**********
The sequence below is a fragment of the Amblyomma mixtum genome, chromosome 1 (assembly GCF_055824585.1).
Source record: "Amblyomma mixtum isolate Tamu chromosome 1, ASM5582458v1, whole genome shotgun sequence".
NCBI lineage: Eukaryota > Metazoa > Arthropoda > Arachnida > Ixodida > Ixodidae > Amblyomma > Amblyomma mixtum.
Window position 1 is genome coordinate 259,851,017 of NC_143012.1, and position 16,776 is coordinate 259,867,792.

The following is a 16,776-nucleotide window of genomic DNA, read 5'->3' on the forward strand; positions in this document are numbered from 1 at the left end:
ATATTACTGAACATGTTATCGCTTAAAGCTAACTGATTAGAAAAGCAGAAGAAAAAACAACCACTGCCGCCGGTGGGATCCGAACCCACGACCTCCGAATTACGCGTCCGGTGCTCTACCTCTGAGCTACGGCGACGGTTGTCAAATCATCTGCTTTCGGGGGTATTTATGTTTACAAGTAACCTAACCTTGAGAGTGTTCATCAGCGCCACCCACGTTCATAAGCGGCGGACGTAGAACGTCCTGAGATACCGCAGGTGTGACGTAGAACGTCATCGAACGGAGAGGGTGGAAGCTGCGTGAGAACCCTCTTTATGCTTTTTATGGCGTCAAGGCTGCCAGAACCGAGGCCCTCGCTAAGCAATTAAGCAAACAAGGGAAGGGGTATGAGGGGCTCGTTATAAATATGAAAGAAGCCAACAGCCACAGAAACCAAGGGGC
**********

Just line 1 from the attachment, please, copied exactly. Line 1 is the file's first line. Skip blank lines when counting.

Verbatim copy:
The sequence below is a fragment of the Amblyomma mixtum genome, chromosome 1 (assembly GCF_055824585.1).